Karnataka: Parents cheer as English makes a comeback
hfsclpp at gmail.com
Mon Jun 4 13:16:37 UTC 2007
*Parents cheer as English makes a comeback*
June 03, 2007
Bangalore: Six-year-old M.B. Shalini came out of the school with awestruck
wonder in her eyes after learning the basics of a language she had never
known before - English.More than three million first standard students of
government-run primary schools across Karnataka have begun taking English
language lessons. The schools had stopped teaching English almost two
decades ago. Even as parents are enthusiastic about English's comeback
beginning on Friday, a section of leading Kannada writers and several
pro-Kannada outfits are upset.
"It sounds so different from Kannada," Shalini said. "I'll take some time to
exactly pronounce the words like they are." The Karnataka government had to
bow down to pressure from pro-Kannada language lobby in the late 1980s and
banned English up to Class V. The ban was strictly enforced in government
schools. But private schools continued to impart education from the primary
level in English, effectively producing two classes of citizens in the
state. But with Bangalore becoming the hub of IT, and globalization
producing jobs where knowledge of English is a must, parents across the
state began to clamour for English.
The government came under renewed pressure to bring English back into the
curriculum at the primary level. Families complained that the children found
it difficult to switch over to English from Class V. The demand was
particularly strong from the poorer sections, which sent their children to
government schools because fees are much cheaper than in private
institutions. "It is essential to know English for better job prospects,"
explained M. Boraiah, the guardian of a tiny tot. The Janata Dal-Secular and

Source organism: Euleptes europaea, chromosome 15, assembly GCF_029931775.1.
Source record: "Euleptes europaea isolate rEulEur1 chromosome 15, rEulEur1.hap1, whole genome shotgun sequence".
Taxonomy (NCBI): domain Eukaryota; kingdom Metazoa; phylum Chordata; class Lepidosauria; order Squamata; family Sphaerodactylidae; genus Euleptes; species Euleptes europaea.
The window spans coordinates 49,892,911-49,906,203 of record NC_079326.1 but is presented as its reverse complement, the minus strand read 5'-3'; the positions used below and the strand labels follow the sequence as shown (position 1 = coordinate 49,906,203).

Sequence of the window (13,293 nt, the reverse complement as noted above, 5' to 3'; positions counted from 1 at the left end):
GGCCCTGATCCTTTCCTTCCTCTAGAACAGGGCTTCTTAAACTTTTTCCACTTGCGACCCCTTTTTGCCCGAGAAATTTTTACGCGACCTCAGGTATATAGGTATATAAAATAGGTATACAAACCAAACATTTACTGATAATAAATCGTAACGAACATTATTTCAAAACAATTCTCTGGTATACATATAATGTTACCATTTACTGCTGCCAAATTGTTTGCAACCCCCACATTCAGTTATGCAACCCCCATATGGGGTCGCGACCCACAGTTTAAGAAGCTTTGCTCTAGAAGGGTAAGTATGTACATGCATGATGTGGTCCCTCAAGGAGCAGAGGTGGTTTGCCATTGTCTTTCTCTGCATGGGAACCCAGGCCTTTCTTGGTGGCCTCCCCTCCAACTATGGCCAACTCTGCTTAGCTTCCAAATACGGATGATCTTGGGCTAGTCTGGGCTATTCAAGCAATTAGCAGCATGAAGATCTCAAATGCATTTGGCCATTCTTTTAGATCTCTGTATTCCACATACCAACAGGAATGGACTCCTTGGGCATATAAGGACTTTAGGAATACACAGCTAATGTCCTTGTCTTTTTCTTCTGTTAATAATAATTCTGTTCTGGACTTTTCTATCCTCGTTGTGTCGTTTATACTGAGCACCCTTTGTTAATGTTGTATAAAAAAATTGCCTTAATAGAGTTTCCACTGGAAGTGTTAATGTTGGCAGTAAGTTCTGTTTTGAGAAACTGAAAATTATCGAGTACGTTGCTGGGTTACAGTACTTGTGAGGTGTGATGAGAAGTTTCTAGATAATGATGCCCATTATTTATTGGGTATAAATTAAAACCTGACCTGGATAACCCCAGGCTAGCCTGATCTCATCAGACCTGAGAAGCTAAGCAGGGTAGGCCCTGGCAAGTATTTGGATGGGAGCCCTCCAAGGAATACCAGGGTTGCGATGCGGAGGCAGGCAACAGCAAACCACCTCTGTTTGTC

Bharatiya Janata Party coalition government was under pressure from the
pro-Kannada groups not to reverse the ban.
But the government went ahead. Officials say the move will benefit around
3.5 million children studying in over 50,000 government schools across the
state. Meanwhile, the government and around 2,100 private schools in the
state are locked in a legal battle over violation of language policy by
these schools. The managements of these schools had taken permission to run
the institutions with Kannada as the medium of instruction. However, they
adopted English because of demands from parents of their students.
The violation had been on since the early 1990s. But it was only last year
that the government decided to strictly enforce the rule and de-recognise
the schools found flouting the norms. The government then decided to allow
the schools to run only if they gave an undertaking that they will follow
Kannada as medium of instruction and paid up fines for violating the rule
all these years. Furious, around 2,000 schools moved the high court. But the
court rejected their plea and gave time until June 14 to file an affidavit.
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